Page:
By Dr Jim Robinson, veterinary consultant
Two outbreaks of serious diseases affecting pigs during the past few years have focussed the attention of the pig industry on disease prevention as a vital part of farming.The two diseases were foot and mouth disease (FMD) in Kwazulu-Natal and porcine respiratory and reproductive syndrome (PRRS) in the Western Cape.
They are both regarded as serious because they spread very rapidly in a confined population of pigs, and they do a great deal of damage to the herds that they infect, causing deaths, abortions and still-births on a large scale and without end.
Both outbreaks were fortunately detected in time for strong measures to be taken by the Veterinary Department, including the destruction of many pigs and the clearing out of contact farms.
This is always a distressing and expensive exercise, especially for the owners of apparently healthy animals that are taken away for slaughter because they may be carrying the infection.
Compensation is paid for these animals but not for those which have died during the acute period of the disease. As a result, some farmers seem to do well out of the system while others suffer heavy losses.
Ordinary diseases can cripple your enterprise
Producers who were not affected by the two diseases referred to are nevertheless engaged in a daily battle against the “ordinary” problems that can bankrupt any pig project if badly handled.
Raising pigs as a profitable commercial pork producer is not all that easy, and biosecurity risks are a large part of the threat to our success.
Luck may have something to do with it, but mostly it is the farmer who has taken the trouble to protect the health of his or her herd that comes off best.
How can we protect our herds?
It is really a logical process.Think of how your herd is exposed to the things that can bring infection to it.
Infective agents are viruses, bacteria and microscopic parasites, none of which are visible but all of which can be carried by people and their clothing, vehicles, other animals, birds, wind and food.
Ask yourself ten important questions about your piggery :
1. Do your pigs have freedom to wander outside and mix with other pigs? If so, do the other owners have the same concerns as you do for their pigs’ health?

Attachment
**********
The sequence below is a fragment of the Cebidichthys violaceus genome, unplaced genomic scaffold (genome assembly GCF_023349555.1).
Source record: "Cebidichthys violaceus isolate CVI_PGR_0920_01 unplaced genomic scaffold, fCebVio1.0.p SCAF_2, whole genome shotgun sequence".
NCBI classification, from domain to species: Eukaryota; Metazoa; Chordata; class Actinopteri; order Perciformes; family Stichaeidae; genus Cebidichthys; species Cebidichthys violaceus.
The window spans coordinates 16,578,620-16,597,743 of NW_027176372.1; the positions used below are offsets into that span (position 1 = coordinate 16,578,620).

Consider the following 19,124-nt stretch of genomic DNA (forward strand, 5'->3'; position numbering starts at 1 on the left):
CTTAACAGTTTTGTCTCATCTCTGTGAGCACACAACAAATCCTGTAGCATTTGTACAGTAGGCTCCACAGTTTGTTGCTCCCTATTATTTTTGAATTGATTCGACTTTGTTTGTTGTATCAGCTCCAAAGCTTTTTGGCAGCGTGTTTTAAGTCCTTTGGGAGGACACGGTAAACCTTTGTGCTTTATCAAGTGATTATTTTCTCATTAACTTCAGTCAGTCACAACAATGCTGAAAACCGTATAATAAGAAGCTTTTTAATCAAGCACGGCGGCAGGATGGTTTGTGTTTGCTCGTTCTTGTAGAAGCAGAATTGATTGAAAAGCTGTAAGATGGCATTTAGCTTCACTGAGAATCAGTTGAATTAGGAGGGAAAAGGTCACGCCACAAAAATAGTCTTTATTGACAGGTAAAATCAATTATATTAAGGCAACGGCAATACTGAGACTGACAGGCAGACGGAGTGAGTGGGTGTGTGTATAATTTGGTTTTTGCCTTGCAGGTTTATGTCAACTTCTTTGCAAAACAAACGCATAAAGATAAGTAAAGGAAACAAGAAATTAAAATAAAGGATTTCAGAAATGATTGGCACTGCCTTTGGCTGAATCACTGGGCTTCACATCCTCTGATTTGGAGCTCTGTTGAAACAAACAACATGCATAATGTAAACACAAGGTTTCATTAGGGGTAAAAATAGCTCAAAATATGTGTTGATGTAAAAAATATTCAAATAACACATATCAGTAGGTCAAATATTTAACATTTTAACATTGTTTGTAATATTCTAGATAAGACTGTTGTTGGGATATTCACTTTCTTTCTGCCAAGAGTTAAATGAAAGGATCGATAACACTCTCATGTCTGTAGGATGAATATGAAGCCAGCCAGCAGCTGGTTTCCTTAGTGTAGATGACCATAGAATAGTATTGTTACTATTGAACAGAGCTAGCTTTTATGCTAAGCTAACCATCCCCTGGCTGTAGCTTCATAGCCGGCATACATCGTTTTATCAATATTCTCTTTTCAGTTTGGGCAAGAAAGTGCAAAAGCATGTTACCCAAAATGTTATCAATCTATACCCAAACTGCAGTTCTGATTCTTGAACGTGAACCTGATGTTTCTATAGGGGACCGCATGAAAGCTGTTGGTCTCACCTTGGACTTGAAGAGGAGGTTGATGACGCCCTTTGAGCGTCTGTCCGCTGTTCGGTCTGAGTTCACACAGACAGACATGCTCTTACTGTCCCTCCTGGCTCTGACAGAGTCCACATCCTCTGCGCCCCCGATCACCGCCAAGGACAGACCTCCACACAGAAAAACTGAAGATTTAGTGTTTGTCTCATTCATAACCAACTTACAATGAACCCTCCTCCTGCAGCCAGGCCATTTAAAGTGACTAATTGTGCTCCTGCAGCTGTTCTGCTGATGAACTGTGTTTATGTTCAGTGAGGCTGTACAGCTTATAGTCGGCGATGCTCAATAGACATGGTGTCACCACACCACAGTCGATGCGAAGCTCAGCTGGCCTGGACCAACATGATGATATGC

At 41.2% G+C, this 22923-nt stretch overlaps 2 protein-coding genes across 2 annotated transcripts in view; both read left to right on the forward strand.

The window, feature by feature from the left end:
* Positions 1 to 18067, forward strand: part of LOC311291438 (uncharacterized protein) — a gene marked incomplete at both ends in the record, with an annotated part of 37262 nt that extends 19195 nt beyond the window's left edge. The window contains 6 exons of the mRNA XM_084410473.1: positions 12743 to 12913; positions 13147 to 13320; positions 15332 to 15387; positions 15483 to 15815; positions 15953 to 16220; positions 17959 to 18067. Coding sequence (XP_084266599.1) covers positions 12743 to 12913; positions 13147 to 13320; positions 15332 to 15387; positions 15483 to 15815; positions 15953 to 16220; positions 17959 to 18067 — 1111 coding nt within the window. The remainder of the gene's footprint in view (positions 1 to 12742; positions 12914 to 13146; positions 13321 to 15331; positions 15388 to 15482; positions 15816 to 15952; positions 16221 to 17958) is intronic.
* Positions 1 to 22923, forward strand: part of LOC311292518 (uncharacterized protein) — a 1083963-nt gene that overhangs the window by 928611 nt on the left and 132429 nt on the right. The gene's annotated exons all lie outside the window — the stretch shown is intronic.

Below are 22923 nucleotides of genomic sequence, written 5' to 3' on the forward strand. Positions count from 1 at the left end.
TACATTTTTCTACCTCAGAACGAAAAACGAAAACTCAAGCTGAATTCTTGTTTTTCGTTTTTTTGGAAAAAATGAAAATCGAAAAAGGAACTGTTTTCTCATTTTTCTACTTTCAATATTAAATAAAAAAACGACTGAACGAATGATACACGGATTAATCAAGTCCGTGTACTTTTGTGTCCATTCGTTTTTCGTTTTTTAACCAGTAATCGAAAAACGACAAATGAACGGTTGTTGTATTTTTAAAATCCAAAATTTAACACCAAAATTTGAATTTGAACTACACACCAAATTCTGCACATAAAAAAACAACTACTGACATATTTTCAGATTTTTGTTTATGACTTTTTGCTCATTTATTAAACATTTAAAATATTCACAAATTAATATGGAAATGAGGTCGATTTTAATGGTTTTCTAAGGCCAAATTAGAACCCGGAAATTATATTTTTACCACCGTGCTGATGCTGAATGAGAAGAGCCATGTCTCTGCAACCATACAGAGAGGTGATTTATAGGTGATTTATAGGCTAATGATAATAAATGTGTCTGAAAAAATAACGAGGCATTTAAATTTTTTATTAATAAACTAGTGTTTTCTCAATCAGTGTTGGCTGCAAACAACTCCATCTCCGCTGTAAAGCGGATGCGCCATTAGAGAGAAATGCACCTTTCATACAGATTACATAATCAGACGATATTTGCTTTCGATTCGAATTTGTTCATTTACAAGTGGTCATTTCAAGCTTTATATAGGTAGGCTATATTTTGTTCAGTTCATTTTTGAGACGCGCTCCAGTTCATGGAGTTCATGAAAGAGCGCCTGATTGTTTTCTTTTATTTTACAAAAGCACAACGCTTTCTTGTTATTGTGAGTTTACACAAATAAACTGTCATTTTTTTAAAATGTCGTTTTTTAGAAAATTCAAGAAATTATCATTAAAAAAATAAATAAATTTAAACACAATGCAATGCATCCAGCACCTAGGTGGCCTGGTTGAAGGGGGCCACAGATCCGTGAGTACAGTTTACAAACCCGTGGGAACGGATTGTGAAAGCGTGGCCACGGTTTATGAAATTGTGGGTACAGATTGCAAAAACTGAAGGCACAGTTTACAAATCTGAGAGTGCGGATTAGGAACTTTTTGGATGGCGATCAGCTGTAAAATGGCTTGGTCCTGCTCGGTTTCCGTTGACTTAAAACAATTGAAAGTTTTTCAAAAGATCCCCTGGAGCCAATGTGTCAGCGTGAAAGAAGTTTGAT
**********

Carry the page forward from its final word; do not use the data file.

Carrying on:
2. Do you have visitors from other places who want to come and see the pigs, especially the babies, which are, after all, so cute?
3. Do speculators and butchers come on to the farm to buy or load your pigs when they have been to other pig units?
4. Do you feed swill from restaurants, compounds, hospitals etc that is brought to the farm as part of a delivery route involving many properties?
5. Do you have a problem with rats, mice, birds in and around the piggery?
6. Are your buildings suitably designed and strongly built, to keep your pigs secure and properly housed?
7. Do you go to auctions or other places where people and pigs from different areas come together, and do you buy unknown pigs at sales and take them home?
8. Do advisers such as vets, nutritionists, reps from firms, feed suppliers, have free access to your pig pens without changing their outer clothes?
9. Do you know enough about pig diseases and how to control them with vaccines, injections and in-feed medication? Would you recognise FMD or PRRS or any other serious infection in your herd?
10. If you are in an area with small pig units which cannot be isolated from each other, is there an organisation that can get you together for talks on pig problems, sharing local knowledge, looking for safe and economic ways of buying supplies, finding markets, replacing breeding stock, treating everyday diseases such as mange, scours, pneumonia and malnutrition?
Your answers to these questions will tell you whether your piggery is completely, or partly or not at all bio-secure.
To make a small piggery less vulnerable to disease takes time and money, but not as much as you may think.
Here are a few simple steps that will make a huge difference to the biosecurity of your herd, big or small:
- Keep strangers and visitors away from your pigs; have a fence and a gate with a lock that you can control;
- When advisers come to help on the piggery, supply a clean overall and boots which never leave your property;
- Don’t buy other people’s troubles at auctions; get your pigs from one or two reliable breeders;
- Make a structure or an arrangement for the delivery of feed and the loading of pigs that keeps vehicles outside your fence;
- If swill is fed, make sure of its origin and do not regard it as an adequate food for modern pigs;
- Use the assistance and advice that is available to help you farm better; every rand you invest in knowledge will be returned many times over.
What, then, is biosecurity? It is the common sense precautions that any prudent pig producer will take when we think about the health threats facing our pigs.